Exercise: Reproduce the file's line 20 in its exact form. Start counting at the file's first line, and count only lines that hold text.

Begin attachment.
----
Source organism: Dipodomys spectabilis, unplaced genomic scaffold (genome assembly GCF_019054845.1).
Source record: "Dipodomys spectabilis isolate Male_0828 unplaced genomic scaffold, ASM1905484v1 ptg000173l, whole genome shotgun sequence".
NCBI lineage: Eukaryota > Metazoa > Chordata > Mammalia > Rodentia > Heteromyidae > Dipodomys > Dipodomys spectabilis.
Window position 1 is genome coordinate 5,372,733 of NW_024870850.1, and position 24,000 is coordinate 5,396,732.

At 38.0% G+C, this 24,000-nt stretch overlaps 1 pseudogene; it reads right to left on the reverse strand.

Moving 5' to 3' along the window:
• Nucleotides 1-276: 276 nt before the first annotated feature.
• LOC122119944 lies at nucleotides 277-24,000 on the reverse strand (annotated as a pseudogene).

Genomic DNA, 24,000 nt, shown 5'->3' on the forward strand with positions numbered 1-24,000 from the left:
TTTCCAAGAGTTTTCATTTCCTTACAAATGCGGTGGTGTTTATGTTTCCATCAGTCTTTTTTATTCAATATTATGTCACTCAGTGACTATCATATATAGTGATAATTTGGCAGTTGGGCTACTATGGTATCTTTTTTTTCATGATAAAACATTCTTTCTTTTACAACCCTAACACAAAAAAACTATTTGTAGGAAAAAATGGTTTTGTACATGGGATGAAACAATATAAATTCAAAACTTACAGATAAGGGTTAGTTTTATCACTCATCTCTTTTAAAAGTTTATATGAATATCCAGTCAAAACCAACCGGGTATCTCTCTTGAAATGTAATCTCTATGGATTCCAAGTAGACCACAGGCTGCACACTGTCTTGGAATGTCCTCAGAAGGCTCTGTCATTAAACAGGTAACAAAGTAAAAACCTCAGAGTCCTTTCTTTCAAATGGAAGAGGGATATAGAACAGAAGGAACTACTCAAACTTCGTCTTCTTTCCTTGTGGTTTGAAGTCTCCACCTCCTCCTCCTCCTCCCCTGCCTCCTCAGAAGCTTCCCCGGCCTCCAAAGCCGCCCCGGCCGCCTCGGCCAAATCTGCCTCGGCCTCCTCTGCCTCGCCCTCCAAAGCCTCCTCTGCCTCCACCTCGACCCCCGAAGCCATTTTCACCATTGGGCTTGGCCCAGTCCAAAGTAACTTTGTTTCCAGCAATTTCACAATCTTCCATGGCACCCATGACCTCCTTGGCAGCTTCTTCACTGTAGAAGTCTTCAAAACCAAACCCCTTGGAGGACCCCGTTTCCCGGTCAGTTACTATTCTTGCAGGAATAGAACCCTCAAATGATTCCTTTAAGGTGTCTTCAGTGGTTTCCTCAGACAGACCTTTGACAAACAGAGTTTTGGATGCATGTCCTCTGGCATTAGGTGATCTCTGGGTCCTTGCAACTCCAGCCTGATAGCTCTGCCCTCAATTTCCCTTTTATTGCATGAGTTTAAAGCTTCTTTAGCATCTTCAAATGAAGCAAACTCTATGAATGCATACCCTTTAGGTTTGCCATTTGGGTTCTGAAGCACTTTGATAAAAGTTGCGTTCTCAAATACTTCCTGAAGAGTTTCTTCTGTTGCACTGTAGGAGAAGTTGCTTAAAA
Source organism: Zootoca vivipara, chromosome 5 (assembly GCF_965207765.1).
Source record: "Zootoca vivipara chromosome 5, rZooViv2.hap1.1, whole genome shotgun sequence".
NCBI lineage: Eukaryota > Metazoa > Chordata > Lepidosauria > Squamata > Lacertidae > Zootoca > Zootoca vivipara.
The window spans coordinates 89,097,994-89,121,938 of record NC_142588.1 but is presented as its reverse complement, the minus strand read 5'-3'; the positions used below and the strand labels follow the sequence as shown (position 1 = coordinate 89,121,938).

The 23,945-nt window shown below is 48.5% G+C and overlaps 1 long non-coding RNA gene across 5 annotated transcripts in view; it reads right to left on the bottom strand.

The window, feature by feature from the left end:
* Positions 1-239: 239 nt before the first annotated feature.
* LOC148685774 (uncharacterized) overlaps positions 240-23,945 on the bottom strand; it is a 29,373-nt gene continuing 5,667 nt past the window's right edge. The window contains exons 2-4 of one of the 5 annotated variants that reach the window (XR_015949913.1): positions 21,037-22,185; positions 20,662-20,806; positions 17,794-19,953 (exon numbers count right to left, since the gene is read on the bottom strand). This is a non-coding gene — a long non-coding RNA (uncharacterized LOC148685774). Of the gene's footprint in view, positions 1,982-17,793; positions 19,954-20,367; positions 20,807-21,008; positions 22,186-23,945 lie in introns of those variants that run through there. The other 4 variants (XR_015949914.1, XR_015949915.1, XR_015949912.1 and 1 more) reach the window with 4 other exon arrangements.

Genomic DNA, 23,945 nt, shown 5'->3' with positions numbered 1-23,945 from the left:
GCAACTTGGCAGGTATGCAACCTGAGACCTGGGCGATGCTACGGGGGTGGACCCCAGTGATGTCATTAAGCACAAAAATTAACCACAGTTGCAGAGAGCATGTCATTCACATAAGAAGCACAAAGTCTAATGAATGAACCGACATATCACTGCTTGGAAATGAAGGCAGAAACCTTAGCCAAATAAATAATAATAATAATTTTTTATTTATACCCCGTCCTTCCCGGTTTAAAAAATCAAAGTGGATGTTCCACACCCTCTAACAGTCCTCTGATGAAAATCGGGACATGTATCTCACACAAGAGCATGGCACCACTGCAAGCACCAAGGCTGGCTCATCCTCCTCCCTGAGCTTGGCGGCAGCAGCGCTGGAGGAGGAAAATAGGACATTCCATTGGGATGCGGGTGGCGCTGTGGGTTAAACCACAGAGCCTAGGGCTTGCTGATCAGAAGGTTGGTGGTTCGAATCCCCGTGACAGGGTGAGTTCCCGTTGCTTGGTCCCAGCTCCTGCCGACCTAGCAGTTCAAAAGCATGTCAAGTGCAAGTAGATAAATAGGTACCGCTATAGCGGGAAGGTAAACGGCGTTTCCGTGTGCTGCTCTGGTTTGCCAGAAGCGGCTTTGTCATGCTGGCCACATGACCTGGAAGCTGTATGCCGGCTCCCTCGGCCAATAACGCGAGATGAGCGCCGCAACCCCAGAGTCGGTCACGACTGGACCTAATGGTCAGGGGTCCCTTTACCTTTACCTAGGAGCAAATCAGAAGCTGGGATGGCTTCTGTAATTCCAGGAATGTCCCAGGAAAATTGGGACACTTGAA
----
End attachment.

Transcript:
GCAACTTGGCAGGTATGCAACCTGAGACCTGGGCGATGCTACGGGGGTGGACCCCAGTGATGTCATTAAGCACAAAAATTAACCACAGTTGCAGAGAGCATGTCATTCACATAAGAAGCACAAAGTCTAATGAATGAACCGACATATCACTGCTTGGAAATGAAGGCAGAAACCTTAGCCAAATAAATAATAATAATAATTTTTTATTTATACCCCGTCCTTCCCGGTTTAAAAAATCAAAGTGGATGTTCCACACCCTCTAACAGTCCTCTGATGAAAATCGGGACATGTATCTCACACAAGAGCATGGCACCACTGCAAGCACCAAGGCTGGCTCATCCTCCTCCCTGAGCTTGGCGGCAGCAGCGCTGGAGGAGGAAAATAGGACATTCCATTGGGATGCGGGTGGCGCTGTGGGTTAAACCACAGAGCCTAGGGCTTGCTGATCAGAAGGTTGGTGGTTCGAATCCCCGTGACAGGGTGAGTTCCCGTTGCTTGGTCCCAGCTCCTGCCGACCTAGCAGTTCAAAAGCATGTCAAGTGCAAGTAGATAAATAGGTACCGCTATAGCGGGAAGGTAAACGGCGTTTCCGTGTGCTGCTCTGGTTTGCCAGAAGCGGCTTTGTCATGCTGGCCACATGACCTGGAAGCTGTATGCCGGCTCCCTCGGCCAATAACGCGAGATGAGCGCCGCAACCCCAGAGTCGGTCACGACTGGACCTAATGGTCAGGGGTCCCTTTACCTTTACCTAGGAGCAAATCAGAAGCTGGGATGGCTTCTGTAATTCCAGGAATGTCCCAGGAAAATTGGGACACTTGAA